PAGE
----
How Talent Pipelining Can Increase Bench Strength

Published 09/04/2021 - 6 min Read

By Sam Fletcher

Head of Client Services

Quick Summary Our Head of Client Services provides insight into how clients are using Talent Pipelining to look towards the future and plan for business continuity and succession planning, looking at skills shortages, diversity and then using this information to recruit proactively.

6 min Read

Talent Pipelining is the art of planning. Quite simply, if you plan today, you will be able to secure the people you'll need tomorrow. 

At Armstrong Craven, we believe people are your greatest asset, and Talent Pipelining is particularly useful when looking towards the future and those who will be part of it. 

Talent Pipelining can be applied in various ways, but it is arguably the most beneficial when being perceived through the lens of bench strength. Exploring the question of 'if we had any departures in the leadership team, do we have the right people, with the right skills ready to step up and replace them?'

Talent Pipelining is utilised by forward-thinking HR and business leaders who are asking the crucial questions about business continuity and succession planning, looking at skills shortages, diversity representation and then using this information to recruit proactively.

Identifying gaps in succession

In assessing bench-strength, you'll be aware of who's coming up internally through the ranks. The question for any HR and business leaders is, are they ready for the next role now, or soon enough to be part of your immediate succession planning?

More often than not, there can be a big gap between the C-suite's needs over the next few years and that of the next wave of leaders. There may also be a lack of diversity in that group which demands external succession planning. This can be diversity of industry experience and skills just as much as ensuring your team includes talent from typically underrepresented groups.

Taking the next steps

If you've determined that you don't have the right people internally for these positions, you may not want to do a full executive search because (a) you don't have an immediate vacancy and (b) it's a costly way of engaging with professionals where circumstances might change drastically. This is where Talent Pipelining comes in.

You'll want to know what the external market looks like: Who are the natural successors currently working for your competitors? Where may other candidates currently be working beyond your established networks and traditional competitors who you may not have considered before? Could you achieve greater diversity by hiring from other sectors?

There may be someone who's joined a competitor recently who's been very successful but has been flying under the radar. The old saying "you don't know what you don't know" applies here, and most businesses have a significant talent 'blind spot' as they have never looked at the broader talent landscape. The traditional executive search process can come up short here, with many headhunters utilising a black book approach which narrows your search considerably.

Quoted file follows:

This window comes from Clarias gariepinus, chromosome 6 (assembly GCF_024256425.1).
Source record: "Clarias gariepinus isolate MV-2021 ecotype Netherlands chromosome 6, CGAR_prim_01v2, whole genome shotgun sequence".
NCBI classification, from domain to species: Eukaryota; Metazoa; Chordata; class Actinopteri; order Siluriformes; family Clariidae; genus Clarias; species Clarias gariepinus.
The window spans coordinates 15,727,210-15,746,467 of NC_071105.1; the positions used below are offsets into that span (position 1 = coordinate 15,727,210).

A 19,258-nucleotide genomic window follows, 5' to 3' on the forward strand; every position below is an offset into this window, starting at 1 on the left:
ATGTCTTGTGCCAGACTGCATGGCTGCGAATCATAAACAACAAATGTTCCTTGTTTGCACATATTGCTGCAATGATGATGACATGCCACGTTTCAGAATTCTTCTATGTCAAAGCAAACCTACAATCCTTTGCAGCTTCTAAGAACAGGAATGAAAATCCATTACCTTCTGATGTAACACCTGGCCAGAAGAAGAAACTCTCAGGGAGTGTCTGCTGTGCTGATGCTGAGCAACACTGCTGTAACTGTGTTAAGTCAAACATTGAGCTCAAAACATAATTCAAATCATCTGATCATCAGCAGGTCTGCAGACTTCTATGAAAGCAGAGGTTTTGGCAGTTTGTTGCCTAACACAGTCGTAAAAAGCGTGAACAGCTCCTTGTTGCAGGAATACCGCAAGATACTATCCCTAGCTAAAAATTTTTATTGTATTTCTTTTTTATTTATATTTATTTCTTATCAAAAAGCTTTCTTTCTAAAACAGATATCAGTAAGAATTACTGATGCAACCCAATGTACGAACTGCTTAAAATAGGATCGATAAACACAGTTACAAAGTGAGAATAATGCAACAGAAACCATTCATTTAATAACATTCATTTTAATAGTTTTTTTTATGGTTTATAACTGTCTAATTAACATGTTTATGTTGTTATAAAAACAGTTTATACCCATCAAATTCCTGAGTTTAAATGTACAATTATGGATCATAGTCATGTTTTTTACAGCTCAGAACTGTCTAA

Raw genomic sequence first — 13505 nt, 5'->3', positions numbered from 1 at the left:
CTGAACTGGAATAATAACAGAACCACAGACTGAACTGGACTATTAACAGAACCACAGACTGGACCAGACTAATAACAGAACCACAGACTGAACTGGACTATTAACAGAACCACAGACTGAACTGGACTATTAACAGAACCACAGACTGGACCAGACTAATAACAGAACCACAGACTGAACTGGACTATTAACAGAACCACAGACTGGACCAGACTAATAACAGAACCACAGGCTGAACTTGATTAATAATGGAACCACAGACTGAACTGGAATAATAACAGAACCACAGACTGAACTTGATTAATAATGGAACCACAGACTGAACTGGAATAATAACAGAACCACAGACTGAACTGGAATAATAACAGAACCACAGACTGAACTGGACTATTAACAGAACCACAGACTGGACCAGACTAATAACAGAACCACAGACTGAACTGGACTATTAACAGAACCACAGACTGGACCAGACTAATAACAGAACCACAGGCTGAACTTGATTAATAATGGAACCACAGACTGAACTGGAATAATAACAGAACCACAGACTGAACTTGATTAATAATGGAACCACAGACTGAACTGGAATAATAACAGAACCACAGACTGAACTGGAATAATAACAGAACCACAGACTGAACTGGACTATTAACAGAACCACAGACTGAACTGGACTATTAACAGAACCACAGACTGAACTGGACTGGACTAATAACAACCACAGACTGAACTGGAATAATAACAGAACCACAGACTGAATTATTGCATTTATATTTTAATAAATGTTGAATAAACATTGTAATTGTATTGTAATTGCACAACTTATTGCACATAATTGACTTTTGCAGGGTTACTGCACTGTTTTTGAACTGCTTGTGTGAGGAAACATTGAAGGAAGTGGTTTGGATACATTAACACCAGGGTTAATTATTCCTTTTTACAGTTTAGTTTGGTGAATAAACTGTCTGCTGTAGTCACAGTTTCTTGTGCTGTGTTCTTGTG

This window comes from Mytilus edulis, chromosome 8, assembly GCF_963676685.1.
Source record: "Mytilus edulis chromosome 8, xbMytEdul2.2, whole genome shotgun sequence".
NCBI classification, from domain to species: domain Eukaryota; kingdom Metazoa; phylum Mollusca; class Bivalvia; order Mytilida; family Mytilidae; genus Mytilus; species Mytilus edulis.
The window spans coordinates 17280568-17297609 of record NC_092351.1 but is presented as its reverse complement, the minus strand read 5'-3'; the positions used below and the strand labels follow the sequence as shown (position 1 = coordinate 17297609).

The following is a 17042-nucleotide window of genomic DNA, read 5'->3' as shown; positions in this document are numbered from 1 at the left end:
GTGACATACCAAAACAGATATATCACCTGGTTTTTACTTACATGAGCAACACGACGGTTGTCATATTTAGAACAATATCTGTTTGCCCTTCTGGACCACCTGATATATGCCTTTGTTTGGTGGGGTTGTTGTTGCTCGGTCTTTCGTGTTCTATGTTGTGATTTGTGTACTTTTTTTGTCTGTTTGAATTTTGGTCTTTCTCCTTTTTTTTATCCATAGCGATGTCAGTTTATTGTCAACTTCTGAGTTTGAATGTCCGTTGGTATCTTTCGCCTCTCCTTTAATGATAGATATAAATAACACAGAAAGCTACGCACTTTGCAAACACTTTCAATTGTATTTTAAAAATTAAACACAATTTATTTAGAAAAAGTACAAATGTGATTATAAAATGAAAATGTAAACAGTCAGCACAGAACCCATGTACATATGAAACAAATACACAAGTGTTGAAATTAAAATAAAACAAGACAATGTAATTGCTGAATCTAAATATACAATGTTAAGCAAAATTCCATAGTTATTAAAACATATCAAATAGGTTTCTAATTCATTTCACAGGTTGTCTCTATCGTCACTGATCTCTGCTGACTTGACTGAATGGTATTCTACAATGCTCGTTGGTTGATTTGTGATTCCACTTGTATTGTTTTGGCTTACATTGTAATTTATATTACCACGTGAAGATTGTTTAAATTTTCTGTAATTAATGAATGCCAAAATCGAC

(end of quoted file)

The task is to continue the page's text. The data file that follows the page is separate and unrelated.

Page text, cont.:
The first action is to identify who the potential successors might be. 

Knowing who your potential successors are has a multitude of benefits, which can be actioned immediately. Say these people are currently in another sector or industry, but they possess the skill set you desire - then you can look at what their drivers and interests may be and what you can offer to make moving to your business highly attractive.

It gives you time to explore how your compensation and benefits compare and if there is an opportunity to improve your offering.

Understanding what may be attractive to a candidate will allow you to plan

When you look at the executive benefits package, the salary and bonus potential are just the start. Candidates from other sectors, and maybe even locations, will want to know how taxation could impact their earning potential (if moving between countries). They will also want to know how long term incentive schemes are structured. Just as importantly, a move into a new sector will prompt questions around company culture and if there are other instances of candidates moving into the leadership team from other industries and how successful (or not) those moves have been.

When hiring from other sectors, understanding candidate motivations and concerns needs to play even more of a significant part in facilitating a move. Additional time and support need to be factored in for onboarding and help a new leader navigate the organisation to ensure success.

The Talent Pipelining process

Just like any process, Talent Pipelining for succession has a number of vital steps:

1.    Assess the gap

HR and leaders often consider bench strength and review the ability for executives further down the ranks to step up to the next level. There is often a gap, either in technical or the softer leadership skills which is considered, but often there is a more critical strategy gap to consider. If your business has recently undergone significant digital transformation for example, the roles in your leadership team may have changed. An assessment of how the role itself has changed as much as the capability of the individuals in internal succession is required for talent pipelining to be successful.

2.    Understand the succession path